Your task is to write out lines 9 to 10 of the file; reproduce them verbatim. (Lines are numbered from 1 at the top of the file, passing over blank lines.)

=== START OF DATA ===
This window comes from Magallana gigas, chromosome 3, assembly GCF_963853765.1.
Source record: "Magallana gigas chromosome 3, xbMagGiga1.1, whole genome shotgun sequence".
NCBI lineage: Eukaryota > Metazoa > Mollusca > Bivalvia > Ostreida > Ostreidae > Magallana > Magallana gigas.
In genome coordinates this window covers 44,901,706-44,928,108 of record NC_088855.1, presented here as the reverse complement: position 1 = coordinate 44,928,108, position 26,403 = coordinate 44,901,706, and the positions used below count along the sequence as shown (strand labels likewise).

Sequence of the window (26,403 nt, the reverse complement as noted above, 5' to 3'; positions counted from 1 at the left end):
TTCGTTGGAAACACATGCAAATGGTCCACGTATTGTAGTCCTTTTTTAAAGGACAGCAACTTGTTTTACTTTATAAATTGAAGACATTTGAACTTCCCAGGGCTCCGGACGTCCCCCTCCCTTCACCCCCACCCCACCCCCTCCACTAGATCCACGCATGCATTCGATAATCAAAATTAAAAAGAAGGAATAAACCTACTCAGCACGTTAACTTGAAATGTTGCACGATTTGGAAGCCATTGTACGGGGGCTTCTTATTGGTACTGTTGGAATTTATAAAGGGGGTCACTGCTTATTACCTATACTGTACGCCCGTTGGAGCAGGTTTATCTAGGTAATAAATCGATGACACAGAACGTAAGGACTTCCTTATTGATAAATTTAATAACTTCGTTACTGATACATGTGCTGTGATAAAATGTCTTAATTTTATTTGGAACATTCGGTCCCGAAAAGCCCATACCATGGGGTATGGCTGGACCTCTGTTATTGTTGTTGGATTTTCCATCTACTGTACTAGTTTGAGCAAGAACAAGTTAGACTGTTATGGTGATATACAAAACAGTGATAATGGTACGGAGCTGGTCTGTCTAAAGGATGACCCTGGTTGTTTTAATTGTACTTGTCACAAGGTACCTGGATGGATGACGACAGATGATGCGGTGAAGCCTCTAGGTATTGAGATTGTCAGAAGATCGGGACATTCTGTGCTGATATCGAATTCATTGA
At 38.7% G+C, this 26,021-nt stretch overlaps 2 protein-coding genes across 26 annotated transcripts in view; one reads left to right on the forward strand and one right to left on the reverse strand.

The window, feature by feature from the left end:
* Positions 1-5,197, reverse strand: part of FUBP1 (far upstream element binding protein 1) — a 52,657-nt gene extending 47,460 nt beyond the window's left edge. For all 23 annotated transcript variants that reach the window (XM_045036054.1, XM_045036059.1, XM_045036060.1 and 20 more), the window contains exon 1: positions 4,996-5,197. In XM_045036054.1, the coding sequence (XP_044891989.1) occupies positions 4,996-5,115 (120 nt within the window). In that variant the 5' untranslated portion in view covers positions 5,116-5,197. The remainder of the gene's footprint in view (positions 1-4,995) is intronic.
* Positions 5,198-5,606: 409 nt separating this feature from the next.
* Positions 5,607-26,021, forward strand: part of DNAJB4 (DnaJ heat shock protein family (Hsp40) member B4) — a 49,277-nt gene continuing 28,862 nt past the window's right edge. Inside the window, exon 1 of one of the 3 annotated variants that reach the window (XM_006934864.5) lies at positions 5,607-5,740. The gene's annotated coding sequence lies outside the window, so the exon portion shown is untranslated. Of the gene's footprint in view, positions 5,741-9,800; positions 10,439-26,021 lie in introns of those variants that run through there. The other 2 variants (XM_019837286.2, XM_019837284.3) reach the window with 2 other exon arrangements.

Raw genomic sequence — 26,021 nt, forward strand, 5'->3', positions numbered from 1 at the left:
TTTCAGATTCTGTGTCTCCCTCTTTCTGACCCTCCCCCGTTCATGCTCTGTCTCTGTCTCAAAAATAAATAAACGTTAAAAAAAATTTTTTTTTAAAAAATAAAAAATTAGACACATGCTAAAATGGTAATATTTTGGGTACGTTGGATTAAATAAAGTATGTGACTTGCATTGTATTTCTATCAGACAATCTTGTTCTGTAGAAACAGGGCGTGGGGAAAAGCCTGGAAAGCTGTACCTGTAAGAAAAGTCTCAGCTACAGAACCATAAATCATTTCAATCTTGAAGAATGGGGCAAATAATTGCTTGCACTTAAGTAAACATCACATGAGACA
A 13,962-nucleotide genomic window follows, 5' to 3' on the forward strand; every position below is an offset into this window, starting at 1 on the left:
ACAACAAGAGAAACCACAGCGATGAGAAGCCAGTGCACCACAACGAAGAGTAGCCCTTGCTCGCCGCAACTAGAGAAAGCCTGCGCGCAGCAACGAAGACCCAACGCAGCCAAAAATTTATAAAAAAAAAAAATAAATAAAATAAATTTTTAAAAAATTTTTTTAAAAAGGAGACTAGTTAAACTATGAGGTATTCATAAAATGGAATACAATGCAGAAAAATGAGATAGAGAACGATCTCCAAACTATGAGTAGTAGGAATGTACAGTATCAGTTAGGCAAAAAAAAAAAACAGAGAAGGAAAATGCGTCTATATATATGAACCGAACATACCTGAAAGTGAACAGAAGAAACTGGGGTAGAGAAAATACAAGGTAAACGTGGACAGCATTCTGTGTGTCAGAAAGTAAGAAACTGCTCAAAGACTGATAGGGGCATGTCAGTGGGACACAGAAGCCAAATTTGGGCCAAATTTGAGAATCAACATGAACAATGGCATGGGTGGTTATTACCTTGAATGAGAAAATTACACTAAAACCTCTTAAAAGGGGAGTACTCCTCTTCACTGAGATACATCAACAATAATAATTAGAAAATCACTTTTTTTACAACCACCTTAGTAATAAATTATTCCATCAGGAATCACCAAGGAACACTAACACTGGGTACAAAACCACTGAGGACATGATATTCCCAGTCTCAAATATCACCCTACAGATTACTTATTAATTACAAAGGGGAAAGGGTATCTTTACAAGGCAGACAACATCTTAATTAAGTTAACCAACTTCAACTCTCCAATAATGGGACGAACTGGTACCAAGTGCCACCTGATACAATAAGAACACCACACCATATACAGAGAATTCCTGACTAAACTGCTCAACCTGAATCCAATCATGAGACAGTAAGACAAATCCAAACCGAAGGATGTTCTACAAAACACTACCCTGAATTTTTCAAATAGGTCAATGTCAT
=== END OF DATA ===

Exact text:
* Positions 1-5,197, reverse strand: part of FUBP1 (far upstream element binding protein 1) — a 52,657-nt gene extending 47,460 nt beyond the window's left edge. For all 23 annotated transcript variants that reach the window (XM_045036054.1, XM_045036059.1, XM_045036060.1 and 20 more), the window contains exon 1: positions 4,996-5,197. In XM_045036054.1, the coding sequence (XP_044891989.1) occupies positions 4,996-5,115 (120 nt within the window). In that variant the 5' untranslated portion in view covers positions 5,116-5,197. The remainder of the gene's footprint in view (positions 1-4,995) is intronic.
* Positions 5,198-5,606: 409 nt separating this feature from the next.